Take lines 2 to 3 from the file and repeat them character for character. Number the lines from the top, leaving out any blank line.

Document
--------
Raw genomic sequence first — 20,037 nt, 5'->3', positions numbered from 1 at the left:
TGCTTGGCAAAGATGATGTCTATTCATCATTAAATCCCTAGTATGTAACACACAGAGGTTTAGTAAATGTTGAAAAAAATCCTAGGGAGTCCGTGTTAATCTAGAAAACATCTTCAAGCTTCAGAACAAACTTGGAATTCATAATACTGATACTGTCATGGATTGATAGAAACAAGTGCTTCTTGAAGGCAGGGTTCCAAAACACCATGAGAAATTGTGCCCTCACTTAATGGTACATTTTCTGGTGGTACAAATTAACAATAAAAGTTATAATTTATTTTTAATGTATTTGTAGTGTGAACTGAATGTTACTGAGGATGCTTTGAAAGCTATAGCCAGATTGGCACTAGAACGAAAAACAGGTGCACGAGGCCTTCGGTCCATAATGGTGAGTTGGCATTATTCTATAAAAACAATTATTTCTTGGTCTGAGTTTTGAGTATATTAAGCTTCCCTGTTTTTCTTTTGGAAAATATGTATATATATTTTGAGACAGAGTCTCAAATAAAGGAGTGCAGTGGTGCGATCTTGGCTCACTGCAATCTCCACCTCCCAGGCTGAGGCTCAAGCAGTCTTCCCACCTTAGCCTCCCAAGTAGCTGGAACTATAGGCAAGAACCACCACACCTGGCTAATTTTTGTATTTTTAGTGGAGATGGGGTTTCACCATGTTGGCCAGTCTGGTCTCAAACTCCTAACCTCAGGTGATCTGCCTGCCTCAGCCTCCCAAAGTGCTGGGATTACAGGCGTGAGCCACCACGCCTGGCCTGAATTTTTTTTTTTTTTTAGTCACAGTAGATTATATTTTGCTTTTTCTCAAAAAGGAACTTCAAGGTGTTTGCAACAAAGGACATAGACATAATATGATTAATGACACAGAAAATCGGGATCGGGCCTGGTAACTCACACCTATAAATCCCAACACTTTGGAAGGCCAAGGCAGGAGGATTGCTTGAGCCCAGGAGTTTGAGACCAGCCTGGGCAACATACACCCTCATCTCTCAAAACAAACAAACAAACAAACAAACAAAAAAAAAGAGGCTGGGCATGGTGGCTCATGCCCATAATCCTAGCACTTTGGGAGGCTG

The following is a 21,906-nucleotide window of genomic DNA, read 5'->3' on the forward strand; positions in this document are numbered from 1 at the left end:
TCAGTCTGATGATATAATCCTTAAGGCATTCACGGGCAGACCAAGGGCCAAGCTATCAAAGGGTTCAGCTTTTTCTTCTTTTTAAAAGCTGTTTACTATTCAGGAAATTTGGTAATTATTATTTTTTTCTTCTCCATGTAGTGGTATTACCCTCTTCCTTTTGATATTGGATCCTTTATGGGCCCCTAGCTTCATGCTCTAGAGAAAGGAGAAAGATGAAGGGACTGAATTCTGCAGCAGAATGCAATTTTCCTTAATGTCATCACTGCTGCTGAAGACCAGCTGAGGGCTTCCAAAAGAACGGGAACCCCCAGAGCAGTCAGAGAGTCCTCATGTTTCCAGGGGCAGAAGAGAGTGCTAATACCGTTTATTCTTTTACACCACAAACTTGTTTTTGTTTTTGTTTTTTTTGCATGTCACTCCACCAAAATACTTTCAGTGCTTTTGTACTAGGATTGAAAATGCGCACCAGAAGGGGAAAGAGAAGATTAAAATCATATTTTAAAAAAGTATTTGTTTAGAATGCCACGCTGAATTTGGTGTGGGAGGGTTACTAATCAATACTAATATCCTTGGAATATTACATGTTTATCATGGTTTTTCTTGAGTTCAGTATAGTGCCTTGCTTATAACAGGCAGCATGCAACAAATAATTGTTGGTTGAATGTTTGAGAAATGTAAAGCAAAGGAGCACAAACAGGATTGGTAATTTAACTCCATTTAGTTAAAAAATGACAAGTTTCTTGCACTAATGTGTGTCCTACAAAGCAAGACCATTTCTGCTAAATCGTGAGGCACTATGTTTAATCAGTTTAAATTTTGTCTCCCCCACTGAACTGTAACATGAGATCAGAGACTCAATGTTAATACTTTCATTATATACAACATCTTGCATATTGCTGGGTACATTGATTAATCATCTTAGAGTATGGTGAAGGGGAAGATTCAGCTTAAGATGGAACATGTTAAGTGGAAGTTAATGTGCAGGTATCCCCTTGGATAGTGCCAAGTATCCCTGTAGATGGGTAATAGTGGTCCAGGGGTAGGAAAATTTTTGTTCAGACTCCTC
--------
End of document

TGCTTGGCAAAGATGATGTCTATTCATCATTAAATCCCTAGTATGTAACACACAGAGGTTTAGTAAATGTTGAAAAAAATCCTAGGGAGTCCGTGTTAATCTAGAAAACATCTTCAAGCTTCAGAACAAACTTGGAATTCATAATACTGATACTGTCATGGATTGATAGAAACAAGTGCTTCTTGAAGGCAGGGTTCCAAAACACCATGAGAAATTGTGCCCTCACTTAATGGTACATTTTCTGGTGGTACAAATTAACAATAAAAGTTATAATTTATTTTTAATGTATTTGTAGTGTGAACTGAATGTTACTGAGGATGCTTTGAAAGCTATAGCCAGATTGGCACTAGAACGAAAAACAGGTGCACGAGGCCTTCGGTCCATAATGGTGAGTTGGCATTATTCTATAAAAACAATTATTTCTTGGTCTGAGTTTTGAGTATATTAAGCTTCCCTGTTTTTCTTTTGGAAAATATGTATATATATTTTGAGACAGAGTCTCAAATAAAGGAGTGCAGTGGTGCGATCTTGGCTCACTGCAATCTCCACCTCCCAGGCTGAGGCTCAAGCAGTCTTCCCACCTTAGCCTCCCAAGTAGCTGGAACTATAGGCAAGAACCACCACACCTGGCTAATTTTTGTATTTTTAGTGGAGATGGGGTTTCACCATGTTGGCCAGTCTGGTCTCAAACTCCTAACCTCAGGTGATCTGCCTGCCTCAGCCTCCCAAAGTGCTGGGATTACAGGCGTGAGCCACCACGCCTGGCCTGAATTTTTTTTTTTTTTTAGTCACAGTAGATTATATTTTGCTTTTTCTCAAAAAGGAACTTCAAGGTGTTTGCAACAAAGGACATAGACATAATATGATTAATGACACAGAAAATCGGGATCGGGCCTGGTAACTCACACCTATAAATCCCAACACTTTGGAAGGCCAAGGCAGGAGGATTGCTTGAGCCCAGGAGTTTGAGACCAGCCTGGGCAACATACACCCTCATCTCTCAAAACAAACAAACAAACAAACAAACAAAAAAAAAGAGGCTGGGCATGGTGGCTCATGCCCATAATCCTAGCACTTTGGGAGGCTG

The following is a 21,906-nucleotide window of genomic DNA, read 5'->3' on the forward strand; positions in this document are numbered from 1 at the left end: